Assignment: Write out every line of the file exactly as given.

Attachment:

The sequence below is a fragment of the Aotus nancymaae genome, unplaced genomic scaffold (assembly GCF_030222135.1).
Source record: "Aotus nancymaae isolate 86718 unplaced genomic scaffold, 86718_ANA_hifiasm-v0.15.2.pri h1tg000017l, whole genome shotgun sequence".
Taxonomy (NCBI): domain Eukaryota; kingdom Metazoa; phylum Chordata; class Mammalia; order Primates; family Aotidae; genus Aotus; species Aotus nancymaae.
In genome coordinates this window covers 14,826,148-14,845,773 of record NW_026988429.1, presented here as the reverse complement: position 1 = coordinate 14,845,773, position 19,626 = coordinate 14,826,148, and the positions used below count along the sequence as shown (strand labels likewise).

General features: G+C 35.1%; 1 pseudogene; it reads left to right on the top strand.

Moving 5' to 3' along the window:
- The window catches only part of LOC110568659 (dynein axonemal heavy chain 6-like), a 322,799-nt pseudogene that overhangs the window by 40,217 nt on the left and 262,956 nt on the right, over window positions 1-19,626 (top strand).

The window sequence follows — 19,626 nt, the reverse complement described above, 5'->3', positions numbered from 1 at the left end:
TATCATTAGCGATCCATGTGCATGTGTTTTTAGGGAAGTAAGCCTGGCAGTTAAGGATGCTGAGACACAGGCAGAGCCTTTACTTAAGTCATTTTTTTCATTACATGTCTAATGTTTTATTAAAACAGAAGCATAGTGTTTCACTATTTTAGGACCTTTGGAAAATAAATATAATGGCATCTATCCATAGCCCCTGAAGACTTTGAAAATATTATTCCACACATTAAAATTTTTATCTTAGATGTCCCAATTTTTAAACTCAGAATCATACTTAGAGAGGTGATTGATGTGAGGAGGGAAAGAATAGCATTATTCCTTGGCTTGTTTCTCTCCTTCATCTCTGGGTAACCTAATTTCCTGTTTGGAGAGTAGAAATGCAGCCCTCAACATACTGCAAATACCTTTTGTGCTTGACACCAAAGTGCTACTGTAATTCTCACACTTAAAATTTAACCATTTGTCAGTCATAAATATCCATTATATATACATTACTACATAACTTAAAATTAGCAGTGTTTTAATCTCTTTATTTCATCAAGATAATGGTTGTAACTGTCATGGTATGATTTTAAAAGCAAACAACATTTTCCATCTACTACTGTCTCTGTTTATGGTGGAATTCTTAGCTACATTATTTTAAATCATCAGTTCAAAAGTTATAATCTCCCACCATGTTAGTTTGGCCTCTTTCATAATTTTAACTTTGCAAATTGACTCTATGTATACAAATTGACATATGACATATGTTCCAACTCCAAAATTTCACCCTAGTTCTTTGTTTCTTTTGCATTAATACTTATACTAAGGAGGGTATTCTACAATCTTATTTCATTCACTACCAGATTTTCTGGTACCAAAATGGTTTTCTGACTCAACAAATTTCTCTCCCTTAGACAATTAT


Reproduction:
The sequence below is a fragment of the Aotus nancymaae genome, unplaced genomic scaffold (assembly GCF_030222135.1).
Source record: "Aotus nancymaae isolate 86718 unplaced genomic scaffold, 86718_ANA_hifiasm-v0.15.2.pri h1tg000017l, whole genome shotgun sequence".
Taxonomy (NCBI): domain Eukaryota; kingdom Metazoa; phylum Chordata; class Mammalia; order Primates; family Aotidae; genus Aotus; species Aotus nancymaae.
In genome coordinates this window covers 14,826,148-14,845,773 of record NW_026988429.1, presented here as the reverse complement: position 1 = coordinate 14,845,773, position 19,626 = coordinate 14,826,148, and the positions used below count along the sequence as shown (strand labels likewise).

General features: G+C 35.1%; 1 pseudogene; it reads left to right on the top strand.

Moving 5' to 3' along the window:
- The window catches only part of LOC110568659 (dynein axonemal heavy chain 6-like), a 322,799-nt pseudogene that overhangs the window by 40,217 nt on the left and 262,956 nt on the right, over window positions 1-19,626 (top strand).

The window sequence follows — 19,626 nt, the reverse complement described above, 5'->3', positions numbered from 1 at the left end:
TATCATTAGCGATCCATGTGCATGTGTTTTTAGGGAAGTAAGCCTGGCAGTTAAGGATGCTGAGACACAGGCAGAGCCTTTACTTAAGTCATTTTTTTCATTACATGTCTAATGTTTTATTAAAACAGAAGCATAGTGTTTCACTATTTTAGGACCTTTGGAAAATAAATATAATGGCATCTATCCATAGCCCCTGAAGACTTTGAAAATATTATTCCACACATTAAAATTTTTATCTTAGATGTCCCAATTTTTAAACTCAGAATCATACTTAGAGAGGTGATTGATGTGAGGAGGGAAAGAATAGCATTATTCCTTGGCTTGTTTCTCTCCTTCATCTCTGGGTAACCTAATTTCCTGTTTGGAGAGTAGAAATGCAGCCCTCAACATACTGCAAATACCTTTTGTGCTTGACACCAAAGTGCTACTGTAATTCTCACACTTAAAATTTAACCATTTGTCAGTCATAAATATCCATTATATATACATTACTACATAACTTAAAATTAGCAGTGTTTTAATCTCTTTATTTCATCAAGATAATGGTTGTAACTGTCATGGTATGATTTTAAAAGCAAACAACATTTTCCATCTACTACTGTCTCTGTTTATGGTGGAATTCTTAGCTACATTATTTTAAATCATCAGTTCAAAAGTTATAATCTCCCACCATGTTAGTTTGGCCTCTTTCATAATTTTAACTTTGCAAATTGACTCTATGTATACAAATTGACATATGACATATGTTCCAACTCCAAAATTTCACCCTAGTTCTTTGTTTCTTTTGCATTAATACTTATACTAAGGAGGGTATTCTACAATCTTATTTCATTCACTACCAGATTTTCTGGTACCAAAATGGTTTTCTGACTCAACAAATTTCTCTCCCTTAGACAATTAT